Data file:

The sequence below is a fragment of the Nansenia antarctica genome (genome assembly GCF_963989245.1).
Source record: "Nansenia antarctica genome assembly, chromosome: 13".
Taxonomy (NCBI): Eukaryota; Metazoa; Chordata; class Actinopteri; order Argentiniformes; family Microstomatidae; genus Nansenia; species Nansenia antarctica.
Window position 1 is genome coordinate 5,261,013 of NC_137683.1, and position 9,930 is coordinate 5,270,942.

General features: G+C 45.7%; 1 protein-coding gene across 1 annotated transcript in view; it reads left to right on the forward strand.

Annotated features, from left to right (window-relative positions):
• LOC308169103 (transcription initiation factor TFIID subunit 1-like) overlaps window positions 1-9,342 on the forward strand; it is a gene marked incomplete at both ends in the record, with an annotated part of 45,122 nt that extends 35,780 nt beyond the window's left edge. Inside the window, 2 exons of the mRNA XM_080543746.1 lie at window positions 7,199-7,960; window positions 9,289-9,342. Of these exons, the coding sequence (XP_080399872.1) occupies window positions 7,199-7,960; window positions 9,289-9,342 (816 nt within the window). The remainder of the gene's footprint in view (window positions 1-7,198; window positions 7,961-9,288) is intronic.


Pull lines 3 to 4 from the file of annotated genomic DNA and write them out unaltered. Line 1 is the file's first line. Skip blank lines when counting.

Taxonomy (NCBI): Eukaryota; Metazoa; Chordata; class Actinopteri; order Argentiniformes; family Microstomatidae; genus Nansenia; species Nansenia antarctica.
Window position 1 is genome coordinate 5,261,013 of NC_137683.1, and position 9,930 is coordinate 5,270,942.